This is one of the outstanding books on theology of the twentieth century by Professor Gillis of Georgetown University. It is not merely a description but a comparison and analysis of issues, such as Mission versus Maintenance which is an in-depth study of paradoxes between the mission of the church and the maintenance of the bureaucracy and structure. Nobody is expected to accept both sides or all sides of issues, but the reader of any religion or even no religion will come away with an understanding of unique features of Roman Catholicism such as the protection of the connection between the human and the Divine which the institution of Priests and Sisters provides. Buddhism and Hinduism have a different way of protecting this connection, and Judaism and Islam and the Protestant Faith have their own ways. Perhaps there is hope in this Amerian melting pot, that by comparing good experiences the good lives on and the evil is buried. This is why I only review good books.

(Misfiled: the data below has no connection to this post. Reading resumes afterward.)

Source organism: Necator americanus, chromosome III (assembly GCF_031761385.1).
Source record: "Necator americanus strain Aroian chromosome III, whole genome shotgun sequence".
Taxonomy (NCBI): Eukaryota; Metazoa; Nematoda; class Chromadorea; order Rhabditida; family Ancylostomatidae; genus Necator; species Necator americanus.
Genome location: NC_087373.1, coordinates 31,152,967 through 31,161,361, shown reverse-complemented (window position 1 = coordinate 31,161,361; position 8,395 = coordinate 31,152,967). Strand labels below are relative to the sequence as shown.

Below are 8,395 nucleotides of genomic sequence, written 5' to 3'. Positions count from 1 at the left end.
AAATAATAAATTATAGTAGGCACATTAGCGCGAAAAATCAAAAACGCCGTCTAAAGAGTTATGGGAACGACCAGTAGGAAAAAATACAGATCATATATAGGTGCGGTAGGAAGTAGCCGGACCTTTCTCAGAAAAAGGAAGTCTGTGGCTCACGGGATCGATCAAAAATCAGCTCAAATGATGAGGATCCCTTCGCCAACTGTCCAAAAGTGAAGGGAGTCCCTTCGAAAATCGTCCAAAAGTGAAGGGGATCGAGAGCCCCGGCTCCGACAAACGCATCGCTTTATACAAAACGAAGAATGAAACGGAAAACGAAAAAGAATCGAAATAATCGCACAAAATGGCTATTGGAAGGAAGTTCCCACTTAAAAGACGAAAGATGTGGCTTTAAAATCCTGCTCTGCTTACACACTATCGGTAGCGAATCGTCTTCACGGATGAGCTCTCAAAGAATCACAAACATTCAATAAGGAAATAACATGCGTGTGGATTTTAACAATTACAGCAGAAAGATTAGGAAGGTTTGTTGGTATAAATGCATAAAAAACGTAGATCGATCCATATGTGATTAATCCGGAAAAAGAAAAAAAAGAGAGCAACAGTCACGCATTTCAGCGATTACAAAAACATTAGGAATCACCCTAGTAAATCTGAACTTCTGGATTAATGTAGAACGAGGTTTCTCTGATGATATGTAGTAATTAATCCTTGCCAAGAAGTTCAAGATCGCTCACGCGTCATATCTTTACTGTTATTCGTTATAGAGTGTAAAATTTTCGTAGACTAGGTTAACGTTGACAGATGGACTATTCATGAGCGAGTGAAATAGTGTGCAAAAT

Roman Catholicism in America is an essential text for any thorough study of Roman Catholicism: it examines the religion within the context of American culture, with scholar Gillis examining the major religious concepts, individuals, and principles of Roman Catholics. An interdisciplinary approach allows for the consideration of various Catholic experiences and influences.